SAM: You have one card today! But we’ll find another tomorrow. But if you quit on us today, there will be no tomorrow! You tell me, uh, you don’t know what else to do. I don’t either, Dean. Not yet. But what you’re doing now, i-it’s – it’s wrong! It’s quitting! I mean, l-look what just happened. Donatello never quit fighting. So we could help him because he never gave up.
I believe in us, Dean.
(Look at the hair fly!)
Dean says nothing, so Sam hits him! Alright! Dean so had that coming. You know that Sam is really losing his shit if he hits Dean. He’s so rarely done that before, at least when he wasn’t under the influence of a spell or demon blood. Heck, has he ever hit Dean before outside of being under the influence of something? Come on continuity hounds, help me out here. Sam goes for the double punch, out of emotional control now and Dean finally gets it. He finally sees how badly Sam has been impacted by his choice. He blocks the punch and pulls his brother in for a hug instead. The ballet hits crescendo and we’re left in tears, totally sucked in by the love between these two brothers.
Oh, but it isn’t over yet. Time for the closer. Just before we get lulled into a false sense of security that everything is alright, there’s that staunch reminder that we aren’t at the end of the season yet.
Dean: I believe in all of us. And I’ll keep believing until I can’t. Until there’s absolutely no other way. But when that day comes – if that day comes… Sam, you have to take it for what it is – the end. And you have to promise me that you’ll do then what you can’t do now, and that’s let me go. And put me in that box.
Sam, now a total emotional wreck, tearfully agrees. Suddenly they all are on the same page. Sam gets his chance to save Dean but just like in season two with Dean possibly having to kill Sam, if the saving plan goes off the rails, they have to go through with the unthinkable. They may have been here before, but it still hurts like hell every time we see it. Twelve seasons later and watching them face another horrific fate isn’t any easier. The ballet is now over and it was a masterpiece. It’s a nice way to go into next week.
Quote of the episode (not counting the brotherly dialogue): Castiel: She went through the entire Book of the Damned and found nothing. And I told her to do it again, see if she missed something, and, uh... well, the woman has a remarkable command of profanity.
Easily my favorite hair shot of the season. Look at that wave! That poof!
I’m not going to comment much on Dean’s talk in the car about John “sending him away,” but I did cough into my hand abruptly yelling, “Retcon!” At this point, the writers should know better. I hope this doesn’t impact this week’s episode because I’ve just about had it with the John bashing.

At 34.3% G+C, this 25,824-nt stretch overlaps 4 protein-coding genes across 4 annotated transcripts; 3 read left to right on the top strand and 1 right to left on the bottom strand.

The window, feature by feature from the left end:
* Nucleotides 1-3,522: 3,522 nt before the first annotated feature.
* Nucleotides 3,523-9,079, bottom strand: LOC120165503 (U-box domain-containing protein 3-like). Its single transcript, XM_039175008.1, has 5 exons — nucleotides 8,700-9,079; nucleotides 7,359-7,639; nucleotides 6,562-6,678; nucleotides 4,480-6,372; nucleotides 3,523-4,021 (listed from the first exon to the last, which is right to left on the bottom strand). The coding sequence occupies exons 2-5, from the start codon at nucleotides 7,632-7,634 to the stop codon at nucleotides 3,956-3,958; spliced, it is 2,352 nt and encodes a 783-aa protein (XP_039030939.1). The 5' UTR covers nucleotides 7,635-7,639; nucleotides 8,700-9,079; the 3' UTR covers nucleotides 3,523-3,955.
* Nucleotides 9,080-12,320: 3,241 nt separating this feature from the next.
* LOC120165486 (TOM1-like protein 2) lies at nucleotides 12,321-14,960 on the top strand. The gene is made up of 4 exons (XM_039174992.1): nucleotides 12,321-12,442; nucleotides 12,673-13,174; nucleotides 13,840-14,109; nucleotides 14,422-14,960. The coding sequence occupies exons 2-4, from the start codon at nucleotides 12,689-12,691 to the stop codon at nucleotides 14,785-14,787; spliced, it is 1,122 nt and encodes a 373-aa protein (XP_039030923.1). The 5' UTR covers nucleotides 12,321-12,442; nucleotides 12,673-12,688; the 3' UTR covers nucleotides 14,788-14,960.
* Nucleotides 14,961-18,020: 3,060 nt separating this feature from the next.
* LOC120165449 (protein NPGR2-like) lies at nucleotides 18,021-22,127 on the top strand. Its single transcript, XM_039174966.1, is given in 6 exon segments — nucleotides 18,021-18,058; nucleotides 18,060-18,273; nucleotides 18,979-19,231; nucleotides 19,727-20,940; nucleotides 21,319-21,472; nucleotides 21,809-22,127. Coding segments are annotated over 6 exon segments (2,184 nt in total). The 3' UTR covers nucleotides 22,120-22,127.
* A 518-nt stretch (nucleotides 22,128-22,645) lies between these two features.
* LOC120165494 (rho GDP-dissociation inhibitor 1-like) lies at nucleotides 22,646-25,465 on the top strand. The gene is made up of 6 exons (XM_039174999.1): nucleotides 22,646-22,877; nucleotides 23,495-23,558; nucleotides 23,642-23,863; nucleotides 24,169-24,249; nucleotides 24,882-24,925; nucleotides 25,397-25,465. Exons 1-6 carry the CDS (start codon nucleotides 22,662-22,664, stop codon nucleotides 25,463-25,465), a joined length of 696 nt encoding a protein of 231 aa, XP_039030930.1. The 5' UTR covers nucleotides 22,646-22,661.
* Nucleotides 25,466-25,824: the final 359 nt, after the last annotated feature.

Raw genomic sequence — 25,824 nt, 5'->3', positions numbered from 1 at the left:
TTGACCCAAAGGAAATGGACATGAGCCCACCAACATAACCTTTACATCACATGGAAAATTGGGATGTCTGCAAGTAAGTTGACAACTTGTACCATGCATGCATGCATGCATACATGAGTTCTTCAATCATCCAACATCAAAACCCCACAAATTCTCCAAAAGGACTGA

I really didn’t like that they tried to equate Donatello fighting for life with Dean’s situation. It’s not even close! It’s not like Donatello has the same status with them like Bobby or Jack. He’s just another guy they’ve run into in this crazy mythology. Terrible parallel overall and Sam and Castiel didn’t need to run with that.
Something happened in this episode that made me hit my boiling point. I mean really, HOW DID THEY LET THIS HAPPEN?? WHY OH WHY?? Seriously, what were they thinking? Why did they think that the Impala, our hallowed Baby herself, could haul a trailer? In the HISTORY OF THE SHOW, Baby has never had a trailer hitch and given her age, it would not be a good idea to start now.
I mean seriously, look through the years. Season two, no trailer hitch…
Season five, many impalas, no trailer hitches…
Season eleven, banged up and dirtied Baby, no trailer hitch...
Season fourteen, heck, LAST WEEK’S EPISODE, NO TRAILER HITCH!
You think you can just strap a trailer to a bumper and go? Seriously, Google hauling a trailer without a trailer hitch. The common responses are “You can’t pull a trailer without a hitch,” “You’d be insane to tow a trailer without a hitch,” “What sort of black magic do you think you know to pull a trailer without a hitch?” and my favorite, “It is illegal to pull a trailer on the road without a hitch.”
Could Dean have installed one this week? It's not like you can go to an auto service center and say, "Can you install a modern trailer hitch on my 1967 Impala?" That thing is made of pure steel. How do you drill holes into it? How would it fit? Plus, why would you want to drill holes into Baby?
Worse off, why didn't anyone on the crew in charge of the vehicles point this out? Someone dropped the ball in the research department.
Overall grade, a C. The rest of the episode gets a D- but the closing scene gets an A++, pushing up the grade a bit. Next week, 300! It’s going to be epic, I hope.